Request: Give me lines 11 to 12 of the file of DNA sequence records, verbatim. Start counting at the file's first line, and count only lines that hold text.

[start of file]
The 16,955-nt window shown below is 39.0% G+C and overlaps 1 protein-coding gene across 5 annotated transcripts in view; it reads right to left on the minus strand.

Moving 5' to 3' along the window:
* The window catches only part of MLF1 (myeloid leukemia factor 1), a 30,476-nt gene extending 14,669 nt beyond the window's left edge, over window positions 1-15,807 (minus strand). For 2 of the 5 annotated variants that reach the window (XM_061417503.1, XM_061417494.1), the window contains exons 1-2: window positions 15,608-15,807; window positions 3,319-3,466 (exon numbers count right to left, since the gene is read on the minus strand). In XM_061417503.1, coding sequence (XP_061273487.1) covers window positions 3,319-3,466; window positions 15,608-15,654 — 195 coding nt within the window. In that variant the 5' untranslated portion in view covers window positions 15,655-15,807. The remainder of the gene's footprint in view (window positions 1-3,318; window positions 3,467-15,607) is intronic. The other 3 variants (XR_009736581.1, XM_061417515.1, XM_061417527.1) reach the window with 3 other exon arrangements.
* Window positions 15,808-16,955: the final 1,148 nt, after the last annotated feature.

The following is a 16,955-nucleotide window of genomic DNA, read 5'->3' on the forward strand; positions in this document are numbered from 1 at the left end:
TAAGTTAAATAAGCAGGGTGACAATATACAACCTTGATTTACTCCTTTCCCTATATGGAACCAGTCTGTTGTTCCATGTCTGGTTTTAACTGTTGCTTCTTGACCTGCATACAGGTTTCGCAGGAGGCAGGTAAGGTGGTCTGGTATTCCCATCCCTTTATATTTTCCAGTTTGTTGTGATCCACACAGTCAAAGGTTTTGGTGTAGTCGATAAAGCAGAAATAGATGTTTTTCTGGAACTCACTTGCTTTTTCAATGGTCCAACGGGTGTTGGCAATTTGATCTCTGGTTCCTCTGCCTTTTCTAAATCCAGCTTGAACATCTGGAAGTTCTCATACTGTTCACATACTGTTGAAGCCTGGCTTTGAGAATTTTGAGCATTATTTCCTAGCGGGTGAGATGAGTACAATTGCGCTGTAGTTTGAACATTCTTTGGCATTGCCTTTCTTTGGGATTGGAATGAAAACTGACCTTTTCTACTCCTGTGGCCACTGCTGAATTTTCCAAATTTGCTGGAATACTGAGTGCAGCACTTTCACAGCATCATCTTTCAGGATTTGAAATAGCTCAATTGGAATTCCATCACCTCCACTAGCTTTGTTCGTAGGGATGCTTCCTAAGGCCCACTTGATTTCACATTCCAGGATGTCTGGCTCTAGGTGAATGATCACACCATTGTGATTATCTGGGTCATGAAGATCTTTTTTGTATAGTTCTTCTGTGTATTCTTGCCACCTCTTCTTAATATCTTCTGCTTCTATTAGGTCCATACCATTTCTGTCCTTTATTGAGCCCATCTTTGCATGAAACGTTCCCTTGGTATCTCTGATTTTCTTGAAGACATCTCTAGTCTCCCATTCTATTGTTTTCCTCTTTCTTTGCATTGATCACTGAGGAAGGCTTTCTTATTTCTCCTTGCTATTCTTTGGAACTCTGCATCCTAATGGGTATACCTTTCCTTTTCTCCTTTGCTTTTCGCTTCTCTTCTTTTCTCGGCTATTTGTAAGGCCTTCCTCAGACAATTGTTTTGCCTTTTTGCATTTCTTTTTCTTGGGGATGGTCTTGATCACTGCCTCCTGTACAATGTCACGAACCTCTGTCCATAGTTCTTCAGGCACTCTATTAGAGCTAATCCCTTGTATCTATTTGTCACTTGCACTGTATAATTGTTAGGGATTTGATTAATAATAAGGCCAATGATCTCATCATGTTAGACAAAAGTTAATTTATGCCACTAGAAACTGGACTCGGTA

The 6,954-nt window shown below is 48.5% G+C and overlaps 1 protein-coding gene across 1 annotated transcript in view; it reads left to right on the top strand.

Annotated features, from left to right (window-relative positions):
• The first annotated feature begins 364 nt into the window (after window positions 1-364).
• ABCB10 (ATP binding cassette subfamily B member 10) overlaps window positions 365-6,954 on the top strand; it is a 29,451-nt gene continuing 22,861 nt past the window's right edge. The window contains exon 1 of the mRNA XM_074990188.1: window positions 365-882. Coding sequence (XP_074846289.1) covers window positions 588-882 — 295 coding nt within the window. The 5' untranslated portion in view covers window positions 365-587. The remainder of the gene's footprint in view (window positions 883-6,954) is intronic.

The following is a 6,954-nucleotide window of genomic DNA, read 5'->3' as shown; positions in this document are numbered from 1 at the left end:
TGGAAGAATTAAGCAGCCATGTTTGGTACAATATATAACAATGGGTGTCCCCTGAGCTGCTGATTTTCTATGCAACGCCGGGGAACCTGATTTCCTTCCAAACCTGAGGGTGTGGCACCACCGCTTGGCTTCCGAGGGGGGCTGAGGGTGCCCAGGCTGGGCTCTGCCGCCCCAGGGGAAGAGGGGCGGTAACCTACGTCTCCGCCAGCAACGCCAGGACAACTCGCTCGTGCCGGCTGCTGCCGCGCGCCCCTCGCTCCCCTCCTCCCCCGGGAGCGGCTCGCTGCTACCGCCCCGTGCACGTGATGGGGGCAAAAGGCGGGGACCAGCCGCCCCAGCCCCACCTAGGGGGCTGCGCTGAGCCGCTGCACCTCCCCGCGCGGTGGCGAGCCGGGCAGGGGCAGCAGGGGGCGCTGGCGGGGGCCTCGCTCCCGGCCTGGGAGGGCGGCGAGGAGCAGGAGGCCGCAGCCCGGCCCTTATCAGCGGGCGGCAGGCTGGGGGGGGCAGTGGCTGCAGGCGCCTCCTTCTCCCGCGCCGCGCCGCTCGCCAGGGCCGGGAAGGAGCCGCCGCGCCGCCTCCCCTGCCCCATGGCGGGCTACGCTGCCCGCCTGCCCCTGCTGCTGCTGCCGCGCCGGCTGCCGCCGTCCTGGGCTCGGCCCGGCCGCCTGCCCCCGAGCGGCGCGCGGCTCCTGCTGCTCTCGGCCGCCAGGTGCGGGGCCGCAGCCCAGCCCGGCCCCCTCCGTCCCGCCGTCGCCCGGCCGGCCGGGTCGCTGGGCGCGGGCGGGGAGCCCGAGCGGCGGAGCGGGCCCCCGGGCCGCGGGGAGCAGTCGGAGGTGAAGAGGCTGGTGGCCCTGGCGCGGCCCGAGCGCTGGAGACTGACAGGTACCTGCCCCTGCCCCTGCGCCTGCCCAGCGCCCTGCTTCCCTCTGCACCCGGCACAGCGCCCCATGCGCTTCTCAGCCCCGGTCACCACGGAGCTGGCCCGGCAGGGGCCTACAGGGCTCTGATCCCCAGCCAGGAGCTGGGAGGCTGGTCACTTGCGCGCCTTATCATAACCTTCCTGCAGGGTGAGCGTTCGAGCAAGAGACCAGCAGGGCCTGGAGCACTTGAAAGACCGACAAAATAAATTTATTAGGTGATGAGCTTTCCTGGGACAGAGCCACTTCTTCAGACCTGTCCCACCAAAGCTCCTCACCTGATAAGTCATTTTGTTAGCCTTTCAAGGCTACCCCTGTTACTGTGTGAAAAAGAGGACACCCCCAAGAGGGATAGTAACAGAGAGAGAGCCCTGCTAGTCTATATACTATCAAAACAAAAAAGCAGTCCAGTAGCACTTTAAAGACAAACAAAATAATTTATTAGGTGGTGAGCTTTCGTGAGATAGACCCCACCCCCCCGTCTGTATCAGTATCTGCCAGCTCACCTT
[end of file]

The following is a 6,954-nucleotide window of genomic DNA, read 5'->3' as shown; positions in this document are numbered from 1 at the left end:
TGGAAGAATTAAGCAGCCATGTTTGGTACAATATATAACAATGGGTGTCCCCTGAGCTGCTGATTTTCTATGCAACGCCGGGGAACCTGATTTCCTTCCAAACCTGAGGGTGTGGCACCACCGCTTGGCTTCCGAGGGGGGCTGAGGGTGCCCAGGCTGGGCTCTGCCGCCCCAGGGGAAGAGGGGCGGTAACCTACGTCTCCGCCAGCAACGCCAGGACAACTCGCTCGTGCCGGCTGCTGCCGCGCGCCCCTCGCTCCCCTCCTCCCCCGGGAGCGGCTCGCTGCTACCGCCCCGTGCACGTGATGGGGGCAAAAGGCGGGGACCAGCCGCCCCAGCCCCACCTAGGGGGCTGCGCTGAGCCGCTGCACCTCCCCGCGCGGTGGCGAGCCGGGCAGGGGCAGCAGGGGGCGCTGGCGGGGGCCTCGCTCCCGGCCTGGGAGGGCGGCGAGGAGCAGGAGGCCGCAGCCCGGCCCTTATCAGCGGGCGGCAGGCTGGGGGGGGCAGTGGCTGCAGGCGCCTCCTTCTCCCGCGCCGCGCCGCTCGCCAGGGCCGGGAAGGAGCCGCCGCGCCGCCTCCCCTGCCCCATGGCGGGCTACGCTGCCCGCCTGCCCCTGCTGCTGCTGCCGCGCCGGCTGCCGCCGTCCTGGGCTCGGCCCGGCCGCCTGCCCCCGAGCGGCGCGCGGCTCCTGCTGCTCTCGGCCGCCAGGTGCGGGGCCGCAGCCCAGCCCGGCCCCCTCCGTCCCGCCGTCGCCCGGCCGGCCGGGTCGCTGGGCGCGGGCGGGGAGCCCGAGCGGCGGAGCGGGCCCCCGGGCCGCGGGGAGCAGTCGGAGGTGAAGAGGCTGGTGGCCCTGGCGCGGCCCGAGCGCTGGAGACTGACAGGTACCTGCCCCTGCCCCTGCGCCTGCCCAGCGCCCTGCTTCCCTCTGCACCCGGCACAGCGCCCCATGCGCTTCTCAGCCCCGGTCACCACGGAGCTGGCCCGGCAGGGGCCTACAGGGCTCTGATCCCCAGCCAGGAGCTGGGAGGCTGGTCACTTGCGCGCCTTATCATAACCTTCCTGCAGGGTGAGCGTTCGAGCAAGAGACCAGCAGGGCCTGGAGCACTTGAAAGACCGACAAAATAAATTTATTAGGTGATGAGCTTTCCTGGGACAGAGCCACTTCTTCAGACCTGTCCCACCAAAGCTCCTCACCTGATAAGTCATTTTGTTAGCCTTTCAAGGCTACCCCTGTTACTGTGTGAAAAAGAGGACACCCCCAAGAGGGATAGTAACAGAGAGAGAGCCCTGCTAGTCTATATACTATCAAAACAAAAAAGCAGTCCAGTAGCACTTTAAAGACAAACAAAATAATTTATTAGGTGGTGAGCTTTCGTGAGATAGACCCCACCCCCCCGTCTGTATCAGTATCTGCCAGCTCACCTT